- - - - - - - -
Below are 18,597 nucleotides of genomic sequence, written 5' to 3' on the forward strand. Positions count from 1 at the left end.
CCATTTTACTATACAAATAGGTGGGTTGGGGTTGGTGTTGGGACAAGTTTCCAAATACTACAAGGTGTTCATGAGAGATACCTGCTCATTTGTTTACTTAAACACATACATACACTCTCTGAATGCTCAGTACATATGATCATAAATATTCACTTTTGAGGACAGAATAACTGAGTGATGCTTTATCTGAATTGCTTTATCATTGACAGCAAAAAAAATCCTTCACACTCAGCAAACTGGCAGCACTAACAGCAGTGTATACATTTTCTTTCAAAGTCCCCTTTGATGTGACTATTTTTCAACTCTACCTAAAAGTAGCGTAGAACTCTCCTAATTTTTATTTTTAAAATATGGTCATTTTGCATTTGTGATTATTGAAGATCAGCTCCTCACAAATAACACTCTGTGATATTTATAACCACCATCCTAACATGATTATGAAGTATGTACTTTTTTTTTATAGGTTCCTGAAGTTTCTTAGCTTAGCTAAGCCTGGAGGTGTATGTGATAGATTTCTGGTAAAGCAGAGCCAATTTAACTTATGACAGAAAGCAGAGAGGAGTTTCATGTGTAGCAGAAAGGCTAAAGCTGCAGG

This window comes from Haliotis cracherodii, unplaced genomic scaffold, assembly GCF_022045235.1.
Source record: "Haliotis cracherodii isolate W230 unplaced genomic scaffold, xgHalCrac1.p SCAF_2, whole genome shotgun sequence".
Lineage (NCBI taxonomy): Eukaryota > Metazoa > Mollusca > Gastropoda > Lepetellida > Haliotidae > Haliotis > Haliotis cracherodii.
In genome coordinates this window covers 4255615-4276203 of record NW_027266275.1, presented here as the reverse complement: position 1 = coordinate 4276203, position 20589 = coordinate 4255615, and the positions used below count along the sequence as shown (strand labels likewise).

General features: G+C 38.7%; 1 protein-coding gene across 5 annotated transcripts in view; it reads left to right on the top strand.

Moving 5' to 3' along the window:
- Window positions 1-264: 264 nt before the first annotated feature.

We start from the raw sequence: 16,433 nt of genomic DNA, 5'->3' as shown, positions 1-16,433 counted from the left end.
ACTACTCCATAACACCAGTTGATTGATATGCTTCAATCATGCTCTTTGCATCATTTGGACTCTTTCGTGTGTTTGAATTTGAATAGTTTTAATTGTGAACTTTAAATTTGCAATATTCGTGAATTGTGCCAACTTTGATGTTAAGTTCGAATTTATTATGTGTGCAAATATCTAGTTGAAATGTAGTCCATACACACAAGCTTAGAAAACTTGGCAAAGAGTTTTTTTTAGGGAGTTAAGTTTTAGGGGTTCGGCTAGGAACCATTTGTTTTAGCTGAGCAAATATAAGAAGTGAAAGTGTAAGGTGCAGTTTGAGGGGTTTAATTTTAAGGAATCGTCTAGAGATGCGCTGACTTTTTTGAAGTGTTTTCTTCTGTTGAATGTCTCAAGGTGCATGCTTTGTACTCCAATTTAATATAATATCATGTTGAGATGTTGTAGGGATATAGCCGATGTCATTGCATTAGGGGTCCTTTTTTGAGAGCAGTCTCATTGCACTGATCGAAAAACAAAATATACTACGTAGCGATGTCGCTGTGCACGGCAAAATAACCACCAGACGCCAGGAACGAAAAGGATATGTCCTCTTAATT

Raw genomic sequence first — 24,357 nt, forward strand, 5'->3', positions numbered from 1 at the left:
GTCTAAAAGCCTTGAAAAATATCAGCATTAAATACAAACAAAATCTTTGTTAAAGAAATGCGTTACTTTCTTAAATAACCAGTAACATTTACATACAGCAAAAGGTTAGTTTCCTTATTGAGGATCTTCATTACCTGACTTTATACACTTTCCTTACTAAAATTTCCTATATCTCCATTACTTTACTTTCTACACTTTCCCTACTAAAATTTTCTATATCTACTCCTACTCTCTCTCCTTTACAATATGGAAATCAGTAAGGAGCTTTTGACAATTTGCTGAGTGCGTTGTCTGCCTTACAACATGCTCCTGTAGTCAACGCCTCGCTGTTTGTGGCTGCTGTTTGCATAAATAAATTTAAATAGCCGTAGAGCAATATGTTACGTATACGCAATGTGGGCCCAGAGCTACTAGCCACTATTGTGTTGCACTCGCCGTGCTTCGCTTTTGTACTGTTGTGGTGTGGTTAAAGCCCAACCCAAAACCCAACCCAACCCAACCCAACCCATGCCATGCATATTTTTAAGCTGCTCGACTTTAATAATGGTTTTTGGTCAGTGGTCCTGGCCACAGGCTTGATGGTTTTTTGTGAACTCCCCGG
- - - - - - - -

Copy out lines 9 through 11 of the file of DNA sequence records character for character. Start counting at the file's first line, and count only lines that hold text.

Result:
- Window positions 1-264: 264 nt before the first annotated feature.

We start from the raw sequence: 16,433 nt of genomic DNA, 5'->3' as shown, positions 1-16,433 counted from the left end.
ACTACTCCATAACACCAGTTGATTGATATGCTTCAATCATGCTCTTTGCATCATTTGGACTCTTTCGTGTGTTTGAATTTGAATAGTTTTAATTGTGAACTTTAAATTTGCAATATTCGTGAATTGTGCCAACTTTGATGTTAAGTTCGAATTTATTATGTGTGCAAATATCTAGTTGAAATGTAGTCCATACACACAAGCTTAGAAAACTTGGCAAAGAGTTTTTTTTAGGGAGTTAAGTTTTAGGGGTTCGGCTAGGAACCATTTGTTTTAGCTGAGCAAATATAAGAAGTGAAAGTGTAAGGTGCAGTTTGAGGGGTTTAATTTTAAGGAATCGTCTAGAGATGCGCTGACTTTTTTGAAGTGTTTTCTTCTGTTGAATGTCTCAAGGTGCATGCTTTGTACTCCAATTTAATATAATATCATGTTGAGATGTTGTAGGGATATAGCCGATGTCATTGCATTAGGGGTCCTTTTTTGAGAGCAGTCTCATTGCACTGATCGAAAAACAAAATATACTACGTAGCGATGTCGCTGTGCACGGCAAAATAACCACCAGACGCCAGGAACGAAAAGGATATGTCCTCTTAATT